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Table 3 Summary of mediation effects of psychosocial factors between perceived stigma and suicidal ideation

From: Psychosocial mediators of perceived stigma and suicidal ideation among transgender women

Mediatorpath a, SE, 95% CIpath b, SE, 95% CIpath c’, SE, 95% CIpath ab, SE, 95% CI
Psychosocial impact of gender minority status0.38*, 0.15, 0.08–0.681.19*, 0.33, 0.53–1.850.12, 0.45, −0.75 – 1.00.0.46*, 0.26, 0.12–1.11
Anxiety0.36, 0.18, − 0.005 – 0.720.48*, 0.23, 0.02–0.930.42, 0.41, − 0.38 – 1.230.17, 0.16, − 0.02 – 0.60
Depression0.17, 0.14, − 0.11 – 0.450.40, 0.28, − 0.16 – 0.960.55, 0.40, − 0.24 – 1.340.06, 0.09, − 0.11 – 0.28
Excessive drinking−0.04, 0.06, − 0.15 – 0.070.84, 0.60, − 0.33 – 2.010.62, 0.40, − 0.16 – 1.40−0.03, 0.08, − 0.33 – 0.06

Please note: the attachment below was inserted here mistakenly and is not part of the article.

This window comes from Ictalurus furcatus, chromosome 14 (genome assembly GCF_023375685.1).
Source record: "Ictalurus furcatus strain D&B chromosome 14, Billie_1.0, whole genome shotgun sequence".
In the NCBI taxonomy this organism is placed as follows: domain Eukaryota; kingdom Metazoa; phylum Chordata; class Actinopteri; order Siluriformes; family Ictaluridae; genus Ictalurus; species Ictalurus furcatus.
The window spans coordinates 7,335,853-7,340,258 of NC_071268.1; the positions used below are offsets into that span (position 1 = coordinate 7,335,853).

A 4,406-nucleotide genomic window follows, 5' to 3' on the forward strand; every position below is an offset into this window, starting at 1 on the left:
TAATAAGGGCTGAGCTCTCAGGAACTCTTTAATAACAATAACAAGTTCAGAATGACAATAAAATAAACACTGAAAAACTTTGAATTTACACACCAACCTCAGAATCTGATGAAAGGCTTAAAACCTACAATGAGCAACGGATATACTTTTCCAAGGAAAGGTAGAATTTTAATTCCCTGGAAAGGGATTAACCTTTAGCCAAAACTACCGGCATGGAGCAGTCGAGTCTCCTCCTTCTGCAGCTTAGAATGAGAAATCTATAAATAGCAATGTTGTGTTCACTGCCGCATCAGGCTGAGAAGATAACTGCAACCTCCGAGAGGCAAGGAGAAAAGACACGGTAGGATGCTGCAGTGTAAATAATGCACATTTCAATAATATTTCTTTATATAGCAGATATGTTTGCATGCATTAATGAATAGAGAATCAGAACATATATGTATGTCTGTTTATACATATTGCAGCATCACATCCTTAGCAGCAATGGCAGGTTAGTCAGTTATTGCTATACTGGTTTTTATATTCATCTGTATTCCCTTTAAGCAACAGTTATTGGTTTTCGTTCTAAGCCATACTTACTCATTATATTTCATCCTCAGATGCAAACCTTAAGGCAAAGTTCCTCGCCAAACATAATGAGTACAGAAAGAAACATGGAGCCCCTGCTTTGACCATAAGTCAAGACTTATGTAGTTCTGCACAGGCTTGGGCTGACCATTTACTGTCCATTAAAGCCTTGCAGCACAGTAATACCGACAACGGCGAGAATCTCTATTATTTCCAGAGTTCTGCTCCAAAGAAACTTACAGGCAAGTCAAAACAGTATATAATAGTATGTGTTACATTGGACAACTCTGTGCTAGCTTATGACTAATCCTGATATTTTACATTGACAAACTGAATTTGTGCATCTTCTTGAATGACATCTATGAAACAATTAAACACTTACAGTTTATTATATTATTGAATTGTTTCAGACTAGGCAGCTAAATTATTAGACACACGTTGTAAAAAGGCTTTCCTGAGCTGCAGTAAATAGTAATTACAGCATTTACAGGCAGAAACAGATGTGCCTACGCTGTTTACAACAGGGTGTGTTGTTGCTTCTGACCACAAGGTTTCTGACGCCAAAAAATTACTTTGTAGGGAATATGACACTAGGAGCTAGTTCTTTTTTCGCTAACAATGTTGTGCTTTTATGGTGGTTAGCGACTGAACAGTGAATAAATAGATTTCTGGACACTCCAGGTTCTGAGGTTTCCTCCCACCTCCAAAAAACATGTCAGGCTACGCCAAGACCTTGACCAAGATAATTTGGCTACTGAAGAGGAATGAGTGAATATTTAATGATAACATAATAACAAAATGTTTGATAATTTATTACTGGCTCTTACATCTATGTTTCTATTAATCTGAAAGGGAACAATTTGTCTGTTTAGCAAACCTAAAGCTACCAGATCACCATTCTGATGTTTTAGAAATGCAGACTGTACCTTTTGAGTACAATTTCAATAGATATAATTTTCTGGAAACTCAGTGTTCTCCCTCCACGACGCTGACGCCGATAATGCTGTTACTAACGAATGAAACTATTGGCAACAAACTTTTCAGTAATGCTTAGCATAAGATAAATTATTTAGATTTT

Injection drug use− 0.02, 0.05, − 0.11 – 0.070.30, 0.72, −1.11 – 1.710.57, 0.39, − 0.19 – 1.33−0.006, 0.18, − 0.25 – 0.09
Non-injection drug use0.05, 0.07, − 0.09 – 0.19− 1.01, 0.55, −2.09 – 0.070.81, 0.42, − 0.01 – 1.63−0.05, 0.09, − 0.36 – 0.06
  1. Models were adjusted for age, homelessness, education, and race. All effects are on a log-odds metric,
  2. *p < 0.05, SE Standard Error, CI Confidence intervals
  3. path a - Effects of perceived stigma on psychosocial factors,
  4. path b - Effects of psychosocial factor on suicidal ideation,
  5. path c’ - Direct effects of perceived stigma on suicidal ideation
  6. path ab - Indirect effects of perceived stigma on suicidal ideation
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